A combination of cross correlation and trend analyses reveals that Kawasaki disease is a pollen-induced delayed-type hyper-sensitivity disease.

Awaya A, Nishimura C - Int J Environ Res Public Health (2014)

Trend line for the integrated pollen numbers for a fixed integration period (20 months) for each month during the study period Zm(t). is the integrated pollen numbers for m months. For example, if m = 20, its trend line fitted by exponential function was 12606e0.005773t. Vertical axis: pollen numbers (Po. Nos.). Horizontal axis: time t.
© Copyright Policy
Related In: Results  -  Collection

License
Show All Figures
getmorefigures.php?uid=PMC3986995&req=5

ijerph-11-02628-f004: Trend line for the integrated pollen numbers for a fixed integration period (20 months) for each month during the study period Zm(t). is the integrated pollen numbers for m months. For example, if m = 20, its trend line fitted by exponential function was 12606e0.005773t. Vertical axis: pollen numbers (Po. Nos.). Horizontal axis: time t.
Mentions: Figure 4 shows an example where m = 20 with the time constant being 0.005773. Figure 5 shows the time constant j(m) of the fitted exponential curve for each m. Comparing j(m) with 0.005494, the time constant of KD Pt. Nos., the estimated pollen exposure period was 21.4 months.

Bottom Line: Short-term changes in the number of KD patients showed a significant positive cross correlation (CC) with 9- to 10-month delay following pollen releases, and a smaller but significant CC with 3- to 4-month delay.Further, a temporal relationship revealed by positive CC distribution showed that pollen release preceded KD development, suggesting that pollen release leads to KD development.A trend in patient numbers was fitted by an exponential curve with the time constant of 0.005494.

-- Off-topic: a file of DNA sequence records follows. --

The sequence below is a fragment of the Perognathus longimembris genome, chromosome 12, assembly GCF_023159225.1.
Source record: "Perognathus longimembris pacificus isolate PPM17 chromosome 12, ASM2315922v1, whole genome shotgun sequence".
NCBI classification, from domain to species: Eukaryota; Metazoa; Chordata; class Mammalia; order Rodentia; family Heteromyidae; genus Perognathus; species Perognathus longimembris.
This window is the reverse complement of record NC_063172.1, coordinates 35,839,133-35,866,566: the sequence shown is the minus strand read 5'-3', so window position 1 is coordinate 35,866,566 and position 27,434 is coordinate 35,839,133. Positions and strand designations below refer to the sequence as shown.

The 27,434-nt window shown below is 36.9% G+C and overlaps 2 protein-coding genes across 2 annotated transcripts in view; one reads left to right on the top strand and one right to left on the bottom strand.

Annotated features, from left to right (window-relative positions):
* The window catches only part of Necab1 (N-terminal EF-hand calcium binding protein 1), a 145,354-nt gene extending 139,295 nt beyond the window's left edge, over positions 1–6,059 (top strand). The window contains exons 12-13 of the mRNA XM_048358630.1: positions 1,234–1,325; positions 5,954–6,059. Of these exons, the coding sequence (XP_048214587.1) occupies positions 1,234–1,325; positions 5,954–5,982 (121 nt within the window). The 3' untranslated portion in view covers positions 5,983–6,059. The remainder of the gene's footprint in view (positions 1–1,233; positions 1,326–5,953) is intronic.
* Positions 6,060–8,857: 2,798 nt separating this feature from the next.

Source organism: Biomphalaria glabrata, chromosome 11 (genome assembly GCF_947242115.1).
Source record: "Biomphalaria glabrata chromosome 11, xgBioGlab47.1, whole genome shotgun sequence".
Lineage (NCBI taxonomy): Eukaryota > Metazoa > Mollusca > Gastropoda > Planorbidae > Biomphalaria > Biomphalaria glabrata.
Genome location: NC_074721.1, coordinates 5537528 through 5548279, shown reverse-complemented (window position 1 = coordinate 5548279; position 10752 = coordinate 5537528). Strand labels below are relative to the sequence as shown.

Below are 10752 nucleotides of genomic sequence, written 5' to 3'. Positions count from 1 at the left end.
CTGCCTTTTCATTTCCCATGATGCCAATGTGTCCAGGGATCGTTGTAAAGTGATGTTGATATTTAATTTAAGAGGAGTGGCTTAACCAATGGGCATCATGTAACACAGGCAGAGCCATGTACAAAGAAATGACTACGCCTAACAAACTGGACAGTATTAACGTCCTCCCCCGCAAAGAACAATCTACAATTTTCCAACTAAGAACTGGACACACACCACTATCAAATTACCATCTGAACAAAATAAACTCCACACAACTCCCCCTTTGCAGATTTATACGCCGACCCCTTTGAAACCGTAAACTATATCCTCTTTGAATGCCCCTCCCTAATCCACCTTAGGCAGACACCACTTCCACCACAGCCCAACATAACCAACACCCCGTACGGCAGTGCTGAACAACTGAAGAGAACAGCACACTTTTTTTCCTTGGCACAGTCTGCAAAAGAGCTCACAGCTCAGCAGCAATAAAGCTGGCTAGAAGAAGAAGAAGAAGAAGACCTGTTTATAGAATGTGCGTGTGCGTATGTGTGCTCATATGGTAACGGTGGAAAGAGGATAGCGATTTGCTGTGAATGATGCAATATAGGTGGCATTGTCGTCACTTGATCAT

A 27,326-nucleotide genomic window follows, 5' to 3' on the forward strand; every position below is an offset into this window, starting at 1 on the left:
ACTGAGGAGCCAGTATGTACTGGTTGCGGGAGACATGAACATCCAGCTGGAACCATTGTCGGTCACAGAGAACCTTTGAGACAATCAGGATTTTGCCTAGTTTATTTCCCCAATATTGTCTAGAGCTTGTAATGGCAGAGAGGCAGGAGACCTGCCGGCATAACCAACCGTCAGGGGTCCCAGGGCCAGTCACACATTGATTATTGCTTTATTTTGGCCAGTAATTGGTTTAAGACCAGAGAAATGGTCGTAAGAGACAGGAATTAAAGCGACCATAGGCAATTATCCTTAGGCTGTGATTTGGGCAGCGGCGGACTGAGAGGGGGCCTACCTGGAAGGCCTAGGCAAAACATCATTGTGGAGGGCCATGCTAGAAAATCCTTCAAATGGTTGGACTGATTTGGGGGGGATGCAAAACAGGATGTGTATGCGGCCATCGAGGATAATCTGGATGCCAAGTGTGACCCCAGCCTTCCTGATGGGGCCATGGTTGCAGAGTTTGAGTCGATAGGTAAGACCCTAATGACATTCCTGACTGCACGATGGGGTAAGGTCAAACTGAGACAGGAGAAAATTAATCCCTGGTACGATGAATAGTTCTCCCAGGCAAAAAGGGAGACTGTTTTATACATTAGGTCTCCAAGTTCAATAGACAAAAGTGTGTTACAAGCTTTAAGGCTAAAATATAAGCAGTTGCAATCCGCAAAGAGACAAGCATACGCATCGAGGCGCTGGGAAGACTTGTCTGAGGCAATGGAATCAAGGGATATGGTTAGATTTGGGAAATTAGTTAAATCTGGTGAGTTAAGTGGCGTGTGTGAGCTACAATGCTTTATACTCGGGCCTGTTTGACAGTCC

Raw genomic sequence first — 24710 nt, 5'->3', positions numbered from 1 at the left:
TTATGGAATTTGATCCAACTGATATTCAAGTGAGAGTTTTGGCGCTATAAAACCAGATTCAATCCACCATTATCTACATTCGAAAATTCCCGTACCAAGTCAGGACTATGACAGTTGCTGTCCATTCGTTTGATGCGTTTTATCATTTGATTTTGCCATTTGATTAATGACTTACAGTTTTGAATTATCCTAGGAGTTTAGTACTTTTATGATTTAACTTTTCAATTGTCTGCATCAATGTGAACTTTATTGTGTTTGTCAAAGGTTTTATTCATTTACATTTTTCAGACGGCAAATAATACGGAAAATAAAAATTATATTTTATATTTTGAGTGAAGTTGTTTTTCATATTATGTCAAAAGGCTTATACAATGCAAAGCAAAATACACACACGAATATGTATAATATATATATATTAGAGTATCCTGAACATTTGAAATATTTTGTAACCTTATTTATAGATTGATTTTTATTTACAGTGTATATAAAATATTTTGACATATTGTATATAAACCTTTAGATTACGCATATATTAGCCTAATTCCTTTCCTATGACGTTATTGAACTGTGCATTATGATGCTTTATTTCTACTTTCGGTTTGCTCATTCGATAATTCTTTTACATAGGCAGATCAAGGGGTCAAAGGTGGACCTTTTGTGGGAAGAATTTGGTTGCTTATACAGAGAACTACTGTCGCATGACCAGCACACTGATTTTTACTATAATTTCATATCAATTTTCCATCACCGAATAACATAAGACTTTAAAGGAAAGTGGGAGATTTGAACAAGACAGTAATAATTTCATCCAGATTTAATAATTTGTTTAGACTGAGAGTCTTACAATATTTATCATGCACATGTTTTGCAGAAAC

View Article: PubMed Central - PubMed

Affiliation: Dermatology & Epidemiology Research Institute (DERI), 4978 Totsuka-cho, Totsuka-ku, Yokohama, Kanagawa 244-0003, Japan. awaya@home.email.ne.jp.

ABSTRACT
Based on ecological analyses we proposed in 2003 the relation of Kawasaki Disease (KD) onset causing acute febrile systemic vasculitis, and pollen exposure. This study was aimed at investigating the correlation between pollen release and the change in the numbers of KD patients from 1991 to 2002 in Kanagawa, Japan. Short-term changes in the number of KD patients and medium- to long-term trends were analyzed separately. Short-term changes in the number of KD patients showed a significant positive cross correlation (CC) with 9- to 10-month delay following pollen releases, and a smaller but significant CC with 3- to 4-month delay. Further, a temporal relationship revealed by positive CC distribution showed that pollen release preceded KD development, suggesting that pollen release leads to KD development. A trend in patient numbers was fitted by an exponential curve with the time constant of 0.005494. We hypothesized that the trend was caused by the cumulative effects of pollen exposure for elapsed months on patients who may develop KD. By comparing the time constants of fitted exponential curve for each pollen accumulation period with 0.005494, the exposure period was estimated to be 21.4 months, which explains why approximately 50% of patients developed KD within 24 months from birth.

Show MeSH
Related in: MedlinePlus